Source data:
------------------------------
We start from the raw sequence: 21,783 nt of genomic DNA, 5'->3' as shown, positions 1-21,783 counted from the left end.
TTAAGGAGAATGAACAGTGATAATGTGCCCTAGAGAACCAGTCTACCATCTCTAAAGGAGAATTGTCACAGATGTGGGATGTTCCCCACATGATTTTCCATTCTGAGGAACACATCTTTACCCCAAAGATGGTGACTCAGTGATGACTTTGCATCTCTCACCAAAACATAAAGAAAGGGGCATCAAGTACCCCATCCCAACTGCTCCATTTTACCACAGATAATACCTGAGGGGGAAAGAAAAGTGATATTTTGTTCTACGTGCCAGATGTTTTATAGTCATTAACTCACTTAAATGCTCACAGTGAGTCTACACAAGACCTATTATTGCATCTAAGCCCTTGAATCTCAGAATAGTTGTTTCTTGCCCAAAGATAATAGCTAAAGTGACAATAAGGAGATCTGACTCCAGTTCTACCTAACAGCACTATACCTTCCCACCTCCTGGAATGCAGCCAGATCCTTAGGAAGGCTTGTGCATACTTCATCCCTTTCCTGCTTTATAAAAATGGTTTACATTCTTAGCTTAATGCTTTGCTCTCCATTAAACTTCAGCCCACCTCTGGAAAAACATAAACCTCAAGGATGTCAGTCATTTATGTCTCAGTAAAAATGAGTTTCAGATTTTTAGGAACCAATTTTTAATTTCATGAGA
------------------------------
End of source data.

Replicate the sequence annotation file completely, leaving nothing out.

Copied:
We start from the raw sequence: 21,783 nt of genomic DNA, 5'->3' as shown, positions 1-21,783 counted from the left end.
TTAAGGAGAATGAACAGTGATAATGTGCCCTAGAGAACCAGTCTACCATCTCTAAAGGAGAATTGTCACAGATGTGGGATGTTCCCCACATGATTTTCCATTCTGAGGAACACATCTTTACCCCAAAGATGGTGACTCAGTGATGACTTTGCATCTCTCACCAAAACATAAAGAAAGGGGCATCAAGTACCCCATCCCAACTGCTCCATTTTACCACAGATAATACCTGAGGGGGAAAGAAAAGTGATATTTTGTTCTACGTGCCAGATGTTTTATAGTCATTAACTCACTTAAATGCTCACAGTGAGTCTACACAAGACCTATTATTGCATCTAAGCCCTTGAATCTCAGAATAGTTGTTTCTTGCCCAAAGATAATAGCTAAAGTGACAATAAGGAGATCTGACTCCAGTTCTACCTAACAGCACTATACCTTCCCACCTCCTGGAATGCAGCCAGATCCTTAGGAAGGCTTGTGCATACTTCATCCCTTTCCTGCTTTATAAAAATGGTTTACATTCTTAGCTTAATGCTTTGCTCTCCATTAAACTTCAGCCCACCTCTGGAAAAACATAAACCTCAAGGATGTCAGTCATTTATGTCTCAGTAAAAATGAGTTTCAGATTTTTAGGAACCAATTTTTAATTTCATGAGA